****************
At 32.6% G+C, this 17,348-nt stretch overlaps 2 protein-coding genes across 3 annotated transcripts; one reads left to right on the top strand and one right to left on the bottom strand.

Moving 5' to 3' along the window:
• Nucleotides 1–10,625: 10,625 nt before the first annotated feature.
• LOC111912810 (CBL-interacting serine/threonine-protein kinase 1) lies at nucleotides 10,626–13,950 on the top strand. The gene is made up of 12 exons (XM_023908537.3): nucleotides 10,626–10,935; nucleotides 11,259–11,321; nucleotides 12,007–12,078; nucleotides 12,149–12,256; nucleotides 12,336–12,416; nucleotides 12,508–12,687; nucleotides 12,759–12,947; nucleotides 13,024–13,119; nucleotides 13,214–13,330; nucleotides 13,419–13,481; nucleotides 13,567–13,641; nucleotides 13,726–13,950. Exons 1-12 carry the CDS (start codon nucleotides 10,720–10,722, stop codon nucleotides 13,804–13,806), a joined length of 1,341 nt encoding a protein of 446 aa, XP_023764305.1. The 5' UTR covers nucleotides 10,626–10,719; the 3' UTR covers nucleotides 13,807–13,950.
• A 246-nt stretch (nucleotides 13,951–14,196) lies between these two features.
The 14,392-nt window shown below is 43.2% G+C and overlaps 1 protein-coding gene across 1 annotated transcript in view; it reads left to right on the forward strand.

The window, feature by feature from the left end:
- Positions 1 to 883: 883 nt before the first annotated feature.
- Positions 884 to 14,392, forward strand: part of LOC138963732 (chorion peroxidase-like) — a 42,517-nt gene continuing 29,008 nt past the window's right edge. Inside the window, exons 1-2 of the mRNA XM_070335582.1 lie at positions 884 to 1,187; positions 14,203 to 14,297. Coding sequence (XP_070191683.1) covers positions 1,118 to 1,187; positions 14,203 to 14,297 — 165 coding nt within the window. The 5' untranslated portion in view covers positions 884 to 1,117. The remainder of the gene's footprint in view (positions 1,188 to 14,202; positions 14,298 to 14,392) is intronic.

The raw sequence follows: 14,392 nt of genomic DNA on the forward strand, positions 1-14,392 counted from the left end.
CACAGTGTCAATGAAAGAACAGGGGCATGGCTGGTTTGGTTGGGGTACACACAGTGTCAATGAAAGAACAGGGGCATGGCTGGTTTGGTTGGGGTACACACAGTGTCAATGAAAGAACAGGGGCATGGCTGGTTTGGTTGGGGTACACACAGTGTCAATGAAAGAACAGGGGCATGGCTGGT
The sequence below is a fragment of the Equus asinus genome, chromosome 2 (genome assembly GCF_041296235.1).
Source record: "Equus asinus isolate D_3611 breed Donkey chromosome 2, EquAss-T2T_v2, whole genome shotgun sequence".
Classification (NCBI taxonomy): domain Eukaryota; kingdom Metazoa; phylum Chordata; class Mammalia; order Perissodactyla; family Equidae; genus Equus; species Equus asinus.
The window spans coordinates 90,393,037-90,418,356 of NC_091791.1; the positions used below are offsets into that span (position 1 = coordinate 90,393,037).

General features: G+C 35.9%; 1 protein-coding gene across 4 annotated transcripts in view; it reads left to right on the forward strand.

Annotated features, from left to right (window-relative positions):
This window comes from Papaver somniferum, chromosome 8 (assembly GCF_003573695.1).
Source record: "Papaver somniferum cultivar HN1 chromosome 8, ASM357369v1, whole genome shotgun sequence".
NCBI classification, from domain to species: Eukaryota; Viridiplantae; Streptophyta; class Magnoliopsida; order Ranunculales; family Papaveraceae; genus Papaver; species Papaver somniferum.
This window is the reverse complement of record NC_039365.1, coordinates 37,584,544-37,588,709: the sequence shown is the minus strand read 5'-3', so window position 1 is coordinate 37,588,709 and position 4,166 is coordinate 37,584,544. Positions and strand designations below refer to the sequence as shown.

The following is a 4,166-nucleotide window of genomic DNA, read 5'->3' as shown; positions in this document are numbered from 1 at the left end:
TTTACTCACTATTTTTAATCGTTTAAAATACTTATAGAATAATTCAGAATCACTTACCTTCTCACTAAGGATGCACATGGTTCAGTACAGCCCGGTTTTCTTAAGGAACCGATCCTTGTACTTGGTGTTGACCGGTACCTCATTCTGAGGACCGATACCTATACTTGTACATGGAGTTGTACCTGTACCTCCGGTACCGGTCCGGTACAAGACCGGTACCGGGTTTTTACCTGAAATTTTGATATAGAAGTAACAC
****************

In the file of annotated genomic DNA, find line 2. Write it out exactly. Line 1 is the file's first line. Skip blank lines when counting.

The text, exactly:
Moving 5' to 3' along the window: